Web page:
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Painting Pittsburgh: Raymer's art honors 412 legends across town

Raymer's art all over Pittsburgh
Raymer's art all over Pittsburgh 03:29

PITTSBURGH (KDKA) - As Pittsburgh fans, we have plenty of ways to express our fandom: Renegade at tailgates, sitting in the same seat for the Stanley Cup Playoffs, wearing the same jersey because it's seen a winning streak, and so much more.

One Pittsburgh fan, however, expresses his love of Pittsburgh sports through his art.

Not only does Jeremy Raymer express his fandom through art, but he also makes it so other 412 fanatics can enjoy it right along with him.

"Ninety out of a hundred Yinzers have seen the mural," Raymer said in reference to the Clemente mural on the North Side.

Raymer, who uses his last name as his mononym, is a native of Glassport and a graduate of South Allegheny. 

While his left brain had him at the University of Pittsburgh studying biomedical and electrical engineering, he couldn't ignore his right brain.

"Your know, it was a huge turning point for me in my artistic career," he recalled. "I was taking a drawing class and my professor told me I drew like a painter, I didn't really think too much about that, so the next opportunity I had I took a painting class."

Now, one would think that's where the story really begins, right?

Well, Raymer didn't quite turn into the painter you know today right away. His engineering career began to take off before his painting career really got going.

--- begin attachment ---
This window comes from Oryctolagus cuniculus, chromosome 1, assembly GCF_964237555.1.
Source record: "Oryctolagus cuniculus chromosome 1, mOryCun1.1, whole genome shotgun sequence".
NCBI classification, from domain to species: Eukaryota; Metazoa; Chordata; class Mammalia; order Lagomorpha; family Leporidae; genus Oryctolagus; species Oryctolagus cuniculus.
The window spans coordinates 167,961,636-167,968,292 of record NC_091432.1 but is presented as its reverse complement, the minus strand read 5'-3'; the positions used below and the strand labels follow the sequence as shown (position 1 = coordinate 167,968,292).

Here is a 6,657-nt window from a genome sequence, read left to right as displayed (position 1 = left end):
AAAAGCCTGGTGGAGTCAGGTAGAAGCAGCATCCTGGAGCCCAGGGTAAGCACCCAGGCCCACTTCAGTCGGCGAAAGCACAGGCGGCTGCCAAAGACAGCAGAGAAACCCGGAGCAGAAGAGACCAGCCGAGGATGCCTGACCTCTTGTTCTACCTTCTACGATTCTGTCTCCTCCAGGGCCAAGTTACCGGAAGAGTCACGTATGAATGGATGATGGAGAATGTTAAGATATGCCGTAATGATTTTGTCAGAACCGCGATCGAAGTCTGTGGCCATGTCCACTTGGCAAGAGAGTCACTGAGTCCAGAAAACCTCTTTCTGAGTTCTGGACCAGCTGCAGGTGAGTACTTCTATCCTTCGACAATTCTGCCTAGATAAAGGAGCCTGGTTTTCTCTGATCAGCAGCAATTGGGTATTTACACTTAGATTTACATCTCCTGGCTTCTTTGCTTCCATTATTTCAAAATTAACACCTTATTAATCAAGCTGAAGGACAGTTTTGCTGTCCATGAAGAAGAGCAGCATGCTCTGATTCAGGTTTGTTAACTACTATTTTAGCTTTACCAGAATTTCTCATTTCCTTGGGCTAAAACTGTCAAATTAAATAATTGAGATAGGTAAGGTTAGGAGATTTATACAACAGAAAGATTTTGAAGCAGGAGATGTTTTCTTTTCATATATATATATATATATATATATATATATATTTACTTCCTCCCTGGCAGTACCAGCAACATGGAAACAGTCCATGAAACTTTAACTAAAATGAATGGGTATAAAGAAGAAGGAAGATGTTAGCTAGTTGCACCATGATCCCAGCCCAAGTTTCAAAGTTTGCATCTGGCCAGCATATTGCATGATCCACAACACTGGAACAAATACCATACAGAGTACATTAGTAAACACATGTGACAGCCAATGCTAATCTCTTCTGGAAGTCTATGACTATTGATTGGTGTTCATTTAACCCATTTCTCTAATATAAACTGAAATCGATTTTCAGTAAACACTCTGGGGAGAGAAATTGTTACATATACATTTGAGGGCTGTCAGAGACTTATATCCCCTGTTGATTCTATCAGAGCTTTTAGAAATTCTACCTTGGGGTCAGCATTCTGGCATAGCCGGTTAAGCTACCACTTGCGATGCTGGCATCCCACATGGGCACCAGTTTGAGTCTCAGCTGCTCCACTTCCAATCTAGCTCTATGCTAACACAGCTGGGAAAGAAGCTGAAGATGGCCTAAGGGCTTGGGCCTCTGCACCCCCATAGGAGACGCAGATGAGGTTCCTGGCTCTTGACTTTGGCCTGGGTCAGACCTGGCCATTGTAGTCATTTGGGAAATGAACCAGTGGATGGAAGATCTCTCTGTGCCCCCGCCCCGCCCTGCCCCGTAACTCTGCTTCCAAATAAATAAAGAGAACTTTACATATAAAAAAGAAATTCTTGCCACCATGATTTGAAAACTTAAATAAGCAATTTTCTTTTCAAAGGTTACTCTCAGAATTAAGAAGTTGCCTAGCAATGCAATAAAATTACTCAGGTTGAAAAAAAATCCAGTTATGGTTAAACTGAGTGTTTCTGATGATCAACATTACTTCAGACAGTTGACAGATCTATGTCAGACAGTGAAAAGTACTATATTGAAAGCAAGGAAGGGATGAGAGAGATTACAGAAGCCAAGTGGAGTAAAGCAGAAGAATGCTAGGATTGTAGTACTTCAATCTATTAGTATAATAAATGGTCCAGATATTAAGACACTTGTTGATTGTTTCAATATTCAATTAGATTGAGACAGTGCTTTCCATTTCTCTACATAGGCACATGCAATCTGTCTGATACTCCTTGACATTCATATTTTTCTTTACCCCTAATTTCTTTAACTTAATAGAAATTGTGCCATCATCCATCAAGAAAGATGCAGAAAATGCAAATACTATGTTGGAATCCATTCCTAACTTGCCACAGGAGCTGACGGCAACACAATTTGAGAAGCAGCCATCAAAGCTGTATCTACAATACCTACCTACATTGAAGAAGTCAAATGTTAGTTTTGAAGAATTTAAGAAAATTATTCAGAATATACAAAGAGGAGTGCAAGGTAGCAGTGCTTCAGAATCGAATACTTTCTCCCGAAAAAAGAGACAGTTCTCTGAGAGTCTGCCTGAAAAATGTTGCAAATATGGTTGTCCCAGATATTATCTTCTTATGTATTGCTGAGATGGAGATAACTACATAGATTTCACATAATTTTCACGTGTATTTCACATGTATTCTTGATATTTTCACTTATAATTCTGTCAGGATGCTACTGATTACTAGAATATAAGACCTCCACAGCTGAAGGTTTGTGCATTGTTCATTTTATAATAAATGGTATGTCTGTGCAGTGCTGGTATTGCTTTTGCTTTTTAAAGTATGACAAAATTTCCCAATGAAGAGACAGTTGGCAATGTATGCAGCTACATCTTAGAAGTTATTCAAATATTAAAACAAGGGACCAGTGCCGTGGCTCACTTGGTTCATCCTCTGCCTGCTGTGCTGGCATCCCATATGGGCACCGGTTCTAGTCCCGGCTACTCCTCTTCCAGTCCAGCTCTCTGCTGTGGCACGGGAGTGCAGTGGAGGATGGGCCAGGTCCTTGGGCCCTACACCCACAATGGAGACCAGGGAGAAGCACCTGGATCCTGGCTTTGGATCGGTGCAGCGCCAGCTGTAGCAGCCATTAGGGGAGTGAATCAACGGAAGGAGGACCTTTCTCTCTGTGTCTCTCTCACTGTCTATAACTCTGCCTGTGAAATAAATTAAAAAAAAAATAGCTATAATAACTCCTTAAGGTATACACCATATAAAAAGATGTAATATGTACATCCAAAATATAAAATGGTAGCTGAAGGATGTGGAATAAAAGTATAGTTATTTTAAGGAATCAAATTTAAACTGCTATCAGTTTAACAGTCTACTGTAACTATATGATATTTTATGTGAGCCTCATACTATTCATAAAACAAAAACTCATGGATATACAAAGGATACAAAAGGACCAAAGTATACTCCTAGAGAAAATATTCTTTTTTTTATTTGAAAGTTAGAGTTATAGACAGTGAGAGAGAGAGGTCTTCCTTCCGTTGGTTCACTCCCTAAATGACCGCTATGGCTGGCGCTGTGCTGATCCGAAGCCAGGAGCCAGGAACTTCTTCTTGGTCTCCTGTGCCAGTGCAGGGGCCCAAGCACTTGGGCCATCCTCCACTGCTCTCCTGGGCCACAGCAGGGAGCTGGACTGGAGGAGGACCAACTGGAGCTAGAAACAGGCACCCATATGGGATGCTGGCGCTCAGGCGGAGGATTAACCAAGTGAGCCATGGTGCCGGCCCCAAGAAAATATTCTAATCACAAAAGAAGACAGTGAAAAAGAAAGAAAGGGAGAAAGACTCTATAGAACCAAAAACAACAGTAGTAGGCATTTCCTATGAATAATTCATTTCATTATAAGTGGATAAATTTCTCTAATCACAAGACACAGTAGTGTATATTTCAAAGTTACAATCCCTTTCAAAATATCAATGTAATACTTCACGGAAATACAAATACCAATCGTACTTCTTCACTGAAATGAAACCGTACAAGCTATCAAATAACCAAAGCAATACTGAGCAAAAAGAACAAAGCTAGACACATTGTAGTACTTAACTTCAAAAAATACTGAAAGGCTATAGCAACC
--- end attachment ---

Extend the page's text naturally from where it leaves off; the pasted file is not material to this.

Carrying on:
"I made a lot of jumps in my career in the pursuit of better compensation and painting was definitely my release, kind of like my therapy from work," he said. "At first it was five, ten hours a week, and then it got to a point where it was taking up more and more of my time and I became a little more serious." 

So serious that he began shopping his work around to local galleries. It wasn't the most fruitful endeavor as he said that he was turned down by all of them, none of them offering to buy his work or showcase it.

"They basically said I would never make a career selling portraits," Raymer said.

Then, in 2016, he saw the writing on the wall. He was on the fast track to becoming a principal engineer and possibly a subject matter expert at Westinghouse.

"Not many people would walk away from what I walked away from," he said. "One project turned into two to three to four and it got to a point where I was booked for two months out, three months out."

Names like Troy Polamalu, Sidney Crosby, Mario Lemieux, and more were among those he would create portraits of in public settings.

It was one name, though, that Raymer was excited to paint.

"I really like to do Clemente here, he needs a large-scale piece, I'd love to be the one to do something, especially in a highly visible place," he said at the time.

It was an unassuming south-facing wall in the North Side that Raymer found his canvas and it didn't take long to have it approved either.

He sent the owner a rendering of the portrait and "literally 15 minutes late, basically, he called me and said he loved it, I think I was out there painting 7-10 days later." 

The Clemente mural went viral as did his rendering of the late rapper and Pittsburgh native Mac Miller.

All of this has kept Raymer in the public eye and this week he's set to unveil his latest project, a mural of Negro League legend Josh Gibson which has been done in collaboration with Voodoo Brewing and the Josh Gibson Foundation. 

Now, it's full steam ahead for Raymer with plans to paint more Pittsburgh legends.

"Probably Bruno Sammartino, definitely, maybe an Art Rooney piece, there's definitely quite a few people that we could select from," he said. 

While he said his family thinks he's crazy for doing all this work for free, he always pushes back, saying he loves to do it and it's not about the money and he knows it's what he's supposed to be doing five years later. 

"It's one of the best sports towns, if not the best sports town in the world."

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